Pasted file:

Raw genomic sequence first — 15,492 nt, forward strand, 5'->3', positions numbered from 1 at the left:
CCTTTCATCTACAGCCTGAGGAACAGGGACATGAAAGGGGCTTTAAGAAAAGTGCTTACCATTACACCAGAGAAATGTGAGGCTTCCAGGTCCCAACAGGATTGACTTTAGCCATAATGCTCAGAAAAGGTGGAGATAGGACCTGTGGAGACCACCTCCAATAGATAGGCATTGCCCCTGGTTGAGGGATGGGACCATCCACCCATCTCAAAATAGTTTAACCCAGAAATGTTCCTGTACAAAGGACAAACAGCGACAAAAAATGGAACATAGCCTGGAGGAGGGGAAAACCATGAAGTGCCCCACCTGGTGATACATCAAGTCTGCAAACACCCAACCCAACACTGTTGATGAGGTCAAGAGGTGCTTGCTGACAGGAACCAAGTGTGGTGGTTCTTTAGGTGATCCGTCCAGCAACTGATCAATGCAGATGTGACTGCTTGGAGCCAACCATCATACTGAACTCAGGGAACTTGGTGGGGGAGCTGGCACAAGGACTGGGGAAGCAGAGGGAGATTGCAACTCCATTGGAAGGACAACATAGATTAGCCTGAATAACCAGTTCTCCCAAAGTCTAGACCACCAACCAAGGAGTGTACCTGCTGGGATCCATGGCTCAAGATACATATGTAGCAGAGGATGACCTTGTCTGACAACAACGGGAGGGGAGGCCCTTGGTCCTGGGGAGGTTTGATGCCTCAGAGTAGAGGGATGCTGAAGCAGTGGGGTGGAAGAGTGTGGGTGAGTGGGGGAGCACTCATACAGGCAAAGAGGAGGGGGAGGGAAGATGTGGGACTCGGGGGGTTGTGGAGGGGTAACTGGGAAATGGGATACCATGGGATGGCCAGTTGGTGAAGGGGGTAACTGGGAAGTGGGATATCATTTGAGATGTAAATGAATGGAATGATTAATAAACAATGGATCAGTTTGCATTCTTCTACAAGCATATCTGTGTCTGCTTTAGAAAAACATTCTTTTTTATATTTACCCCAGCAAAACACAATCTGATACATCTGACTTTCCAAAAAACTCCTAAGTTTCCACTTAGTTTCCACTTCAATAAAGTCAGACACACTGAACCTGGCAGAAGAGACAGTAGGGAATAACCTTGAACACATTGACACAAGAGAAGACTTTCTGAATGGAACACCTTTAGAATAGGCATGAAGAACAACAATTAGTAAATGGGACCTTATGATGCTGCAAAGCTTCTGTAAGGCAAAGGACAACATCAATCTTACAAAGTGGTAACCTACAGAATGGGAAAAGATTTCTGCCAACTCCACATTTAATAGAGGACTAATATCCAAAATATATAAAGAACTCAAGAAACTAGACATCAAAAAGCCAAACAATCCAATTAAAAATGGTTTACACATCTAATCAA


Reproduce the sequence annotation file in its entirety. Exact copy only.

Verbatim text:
Raw genomic sequence first — 15,492 nt, forward strand, 5'->3', positions numbered from 1 at the left:
CCTTTCATCTACAGCCTGAGGAACAGGGACATGAAAGGGGCTTTAAGAAAAGTGCTTACCATTACACCAGAGAAATGTGAGGCTTCCAGGTCCCAACAGGATTGACTTTAGCCATAATGCTCAGAAAAGGTGGAGATAGGACCTGTGGAGACCACCTCCAATAGATAGGCATTGCCCCTGGTTGAGGGATGGGACCATCCACCCATCTCAAAATAGTTTAACCCAGAAATGTTCCTGTACAAAGGACAAACAGCGACAAAAAATGGAACATAGCCTGGAGGAGGGGAAAACCATGAAGTGCCCCACCTGGTGATACATCAAGTCTGCAAACACCCAACCCAACACTGTTGATGAGGTCAAGAGGTGCTTGCTGACAGGAACCAAGTGTGGTGGTTCTTTAGGTGATCCGTCCAGCAACTGATCAATGCAGATGTGACTGCTTGGAGCCAACCATCATACTGAACTCAGGGAACTTGGTGGGGGAGCTGGCACAAGGACTGGGGAAGCAGAGGGAGATTGCAACTCCATTGGAAGGACAACATAGATTAGCCTGAATAACCAGTTCTCCCAAAGTCTAGACCACCAACCAAGGAGTGTACCTGCTGGGATCCATGGCTCAAGATACATATGTAGCAGAGGATGACCTTGTCTGACAACAACGGGAGGGGAGGCCCTTGGTCCTGGGGAGGTTTGATGCCTCAGAGTAGAGGGATGCTGAAGCAGTGGGGTGGAAGAGTGTGGGTGAGTGGGGGAGCACTCATACAGGCAAAGAGGAGGGGGAGGGAAGATGTGGGACTCGGGGGGTTGTGGAGGGGTAACTGGGAAATGGGATACCATGGGATGGCCAGTTGGTGAAGGGGGTAACTGGGAAGTGGGATATCATTTGAGATGTAAATGAATGGAATGATTAATAAACAATGGATCAGTTTGCATTCTTCTACAAGCATATCTGTGTCTGCTTTAGAAAAACATTCTTTTTTATATTTACCCCAGCAAAACACAATCTGATACATCTGACTTTCCAAAAAACTCCTAAGTTTCCACTTAGTTTCCACTTCAATAAAGTCAGACACACTGAACCTGGCAGAAGAGACAGTAGGGAATAACCTTGAACACATTGACACAAGAGAAGACTTTCTGAATGGAACACCTTTAGAATAGGCATGAAGAACAACAATTAGTAAATGGGACCTTATGATGCTGCAAAGCTTCTGTAAGGCAAAGGACAACATCAATCTTACAAAGTGGTAACCTACAGAATGGGAAAAGATTTCTGCCAACTCCACATTTAATAGAGGACTAATATCCAAAATATATAAAGAACTCAAGAAACTAGACATCAAAAAGCCAAACAATCCAATTAAAAATGGTTTACACATCTAATCAA